But the second reason this caught my attention is due to the parallel these investments have with what is going on in my community of Oberlin, OH.  The Oberlin City Council has made a commitment to make the City climate-positive (I guess it is like giving 110% effort).  Apparently all divisions of the City are instructed to act in accordance with the City’s Climate Action Plan.  The City’s Municipal Power Company has contracted with Efficiency Smart to promote energy efficiency programs for its customers.  Efficiency Smart reports to the City on how much energy its programs have saved — savings that are based on projected estimates not measurements.

A year ago the City had the opportunity to purchase new garbarge/recycling trucks. The City spent an extra $300,000 in order to include hydraulic-hybrid, fuel saving technology in these trucks.  The City Public Works director estimated the deisel fuel savings to be 2,800 gal annually.  At a cost of $3.75/gal this represents an annual return of $10,600 on a $300,000 investment.  Since the trucks are expected to last only 10 years the invesment will never pay for itself.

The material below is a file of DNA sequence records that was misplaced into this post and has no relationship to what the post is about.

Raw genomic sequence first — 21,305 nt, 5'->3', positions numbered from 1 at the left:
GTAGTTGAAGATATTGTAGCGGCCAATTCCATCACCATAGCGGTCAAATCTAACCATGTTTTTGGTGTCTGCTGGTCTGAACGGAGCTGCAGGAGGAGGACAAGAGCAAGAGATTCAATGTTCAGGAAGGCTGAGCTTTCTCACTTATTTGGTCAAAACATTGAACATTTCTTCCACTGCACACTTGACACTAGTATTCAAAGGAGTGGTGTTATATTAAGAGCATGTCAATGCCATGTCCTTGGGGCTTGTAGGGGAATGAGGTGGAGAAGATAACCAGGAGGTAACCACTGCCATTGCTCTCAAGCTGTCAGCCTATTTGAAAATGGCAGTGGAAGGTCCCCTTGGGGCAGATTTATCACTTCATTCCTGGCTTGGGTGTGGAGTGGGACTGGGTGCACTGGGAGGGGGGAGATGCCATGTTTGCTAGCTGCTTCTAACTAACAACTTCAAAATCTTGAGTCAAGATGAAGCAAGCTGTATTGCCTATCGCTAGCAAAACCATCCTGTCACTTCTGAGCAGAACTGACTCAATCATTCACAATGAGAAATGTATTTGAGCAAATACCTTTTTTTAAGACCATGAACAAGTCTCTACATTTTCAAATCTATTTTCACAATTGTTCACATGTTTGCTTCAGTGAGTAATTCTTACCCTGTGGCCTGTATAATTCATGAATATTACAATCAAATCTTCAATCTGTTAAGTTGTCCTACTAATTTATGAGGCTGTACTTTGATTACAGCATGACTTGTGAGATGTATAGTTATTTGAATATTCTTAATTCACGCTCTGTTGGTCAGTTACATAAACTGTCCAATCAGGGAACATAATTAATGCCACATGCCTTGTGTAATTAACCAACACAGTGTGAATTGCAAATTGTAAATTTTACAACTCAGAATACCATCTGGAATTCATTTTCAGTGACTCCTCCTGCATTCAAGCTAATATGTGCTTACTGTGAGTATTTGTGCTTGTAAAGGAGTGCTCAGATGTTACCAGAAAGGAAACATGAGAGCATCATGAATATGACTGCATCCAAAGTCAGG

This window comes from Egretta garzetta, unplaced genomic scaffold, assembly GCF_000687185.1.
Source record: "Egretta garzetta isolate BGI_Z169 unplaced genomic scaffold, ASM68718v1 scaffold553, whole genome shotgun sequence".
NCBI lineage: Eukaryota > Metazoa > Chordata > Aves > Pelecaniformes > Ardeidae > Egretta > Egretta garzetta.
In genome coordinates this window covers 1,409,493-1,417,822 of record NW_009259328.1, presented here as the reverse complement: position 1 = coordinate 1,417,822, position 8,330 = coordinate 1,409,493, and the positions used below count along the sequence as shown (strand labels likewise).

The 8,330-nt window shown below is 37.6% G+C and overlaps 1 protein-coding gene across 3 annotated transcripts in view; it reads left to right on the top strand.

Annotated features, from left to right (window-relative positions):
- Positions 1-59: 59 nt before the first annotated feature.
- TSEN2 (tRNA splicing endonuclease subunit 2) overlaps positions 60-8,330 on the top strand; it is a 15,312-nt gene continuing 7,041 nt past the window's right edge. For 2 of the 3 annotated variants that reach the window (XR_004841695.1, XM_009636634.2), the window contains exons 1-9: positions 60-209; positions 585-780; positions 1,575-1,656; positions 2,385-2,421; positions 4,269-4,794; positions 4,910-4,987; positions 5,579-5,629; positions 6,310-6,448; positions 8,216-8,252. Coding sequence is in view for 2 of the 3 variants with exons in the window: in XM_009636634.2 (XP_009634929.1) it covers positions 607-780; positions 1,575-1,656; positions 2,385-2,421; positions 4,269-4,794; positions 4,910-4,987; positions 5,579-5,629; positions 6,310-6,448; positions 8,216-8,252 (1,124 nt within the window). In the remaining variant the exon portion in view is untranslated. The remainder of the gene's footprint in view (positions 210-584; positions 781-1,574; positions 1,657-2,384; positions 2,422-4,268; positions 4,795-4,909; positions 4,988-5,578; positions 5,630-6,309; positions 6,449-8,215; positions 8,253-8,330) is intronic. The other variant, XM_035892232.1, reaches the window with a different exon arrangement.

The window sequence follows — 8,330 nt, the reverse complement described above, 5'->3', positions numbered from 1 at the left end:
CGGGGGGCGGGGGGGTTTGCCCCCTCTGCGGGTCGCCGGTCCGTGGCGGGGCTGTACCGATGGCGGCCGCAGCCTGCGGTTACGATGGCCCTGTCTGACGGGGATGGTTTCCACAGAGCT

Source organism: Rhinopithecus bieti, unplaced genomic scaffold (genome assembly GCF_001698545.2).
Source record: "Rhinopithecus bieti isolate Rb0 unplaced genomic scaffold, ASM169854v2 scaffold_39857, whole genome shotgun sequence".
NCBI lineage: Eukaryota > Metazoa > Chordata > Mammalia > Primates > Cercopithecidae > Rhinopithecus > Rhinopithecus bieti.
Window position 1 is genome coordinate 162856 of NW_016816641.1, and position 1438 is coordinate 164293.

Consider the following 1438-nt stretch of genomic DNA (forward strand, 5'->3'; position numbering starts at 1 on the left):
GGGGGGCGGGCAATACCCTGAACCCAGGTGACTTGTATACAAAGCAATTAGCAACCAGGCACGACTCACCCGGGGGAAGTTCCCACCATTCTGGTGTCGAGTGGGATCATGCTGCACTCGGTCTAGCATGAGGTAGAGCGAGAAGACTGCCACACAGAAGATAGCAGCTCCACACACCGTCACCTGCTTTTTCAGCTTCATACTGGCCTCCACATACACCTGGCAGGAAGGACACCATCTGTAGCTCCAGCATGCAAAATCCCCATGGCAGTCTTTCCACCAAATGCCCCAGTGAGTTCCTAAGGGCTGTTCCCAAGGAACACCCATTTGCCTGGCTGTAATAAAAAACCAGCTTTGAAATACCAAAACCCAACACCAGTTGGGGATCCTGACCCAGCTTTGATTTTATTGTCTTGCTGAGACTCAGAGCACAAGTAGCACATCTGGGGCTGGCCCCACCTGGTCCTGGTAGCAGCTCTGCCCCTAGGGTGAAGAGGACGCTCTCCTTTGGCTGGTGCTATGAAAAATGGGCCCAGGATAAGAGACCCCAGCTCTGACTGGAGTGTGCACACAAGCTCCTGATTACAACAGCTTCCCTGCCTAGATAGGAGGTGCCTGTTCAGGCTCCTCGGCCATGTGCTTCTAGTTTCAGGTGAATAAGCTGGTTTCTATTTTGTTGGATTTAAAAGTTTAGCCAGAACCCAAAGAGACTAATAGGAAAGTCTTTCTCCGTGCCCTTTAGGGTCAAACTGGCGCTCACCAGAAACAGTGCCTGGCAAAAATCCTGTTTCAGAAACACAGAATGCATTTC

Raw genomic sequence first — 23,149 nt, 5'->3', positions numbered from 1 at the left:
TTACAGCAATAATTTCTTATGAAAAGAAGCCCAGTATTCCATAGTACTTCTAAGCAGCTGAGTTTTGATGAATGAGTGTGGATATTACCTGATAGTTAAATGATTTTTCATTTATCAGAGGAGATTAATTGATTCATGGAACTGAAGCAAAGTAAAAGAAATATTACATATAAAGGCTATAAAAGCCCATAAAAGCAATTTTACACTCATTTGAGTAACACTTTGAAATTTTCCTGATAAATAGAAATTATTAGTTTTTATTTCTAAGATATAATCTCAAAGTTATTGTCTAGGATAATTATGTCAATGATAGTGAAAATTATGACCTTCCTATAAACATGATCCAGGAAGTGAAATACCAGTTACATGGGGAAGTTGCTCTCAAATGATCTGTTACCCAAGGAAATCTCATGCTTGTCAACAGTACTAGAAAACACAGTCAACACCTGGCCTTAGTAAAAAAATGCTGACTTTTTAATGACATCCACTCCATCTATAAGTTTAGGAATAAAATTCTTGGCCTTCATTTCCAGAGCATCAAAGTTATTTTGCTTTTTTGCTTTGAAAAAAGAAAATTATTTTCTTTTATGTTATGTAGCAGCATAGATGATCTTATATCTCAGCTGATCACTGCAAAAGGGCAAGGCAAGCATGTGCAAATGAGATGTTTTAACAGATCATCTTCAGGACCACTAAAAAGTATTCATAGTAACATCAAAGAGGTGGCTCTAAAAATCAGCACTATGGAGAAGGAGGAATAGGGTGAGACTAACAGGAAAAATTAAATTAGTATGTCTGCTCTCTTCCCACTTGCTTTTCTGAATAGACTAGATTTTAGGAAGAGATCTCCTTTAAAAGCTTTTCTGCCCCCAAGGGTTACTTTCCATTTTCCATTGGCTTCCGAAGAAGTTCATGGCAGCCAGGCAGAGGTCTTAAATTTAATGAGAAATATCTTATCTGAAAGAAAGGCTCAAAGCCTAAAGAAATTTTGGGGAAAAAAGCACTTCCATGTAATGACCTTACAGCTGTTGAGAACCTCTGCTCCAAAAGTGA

What about the carbon savings?  If you work through the math you find that the reduced carbon emission (associated with less fuel usage) comes at a cost of about $600 per ton CO2.  This is equivalent to $2,400 per metric tonne carbon savings.  It was an utterly foolish decision to spend money this way.  And this was made based on projected savings.  In a few months we will see how much fuel the trucks have actually used.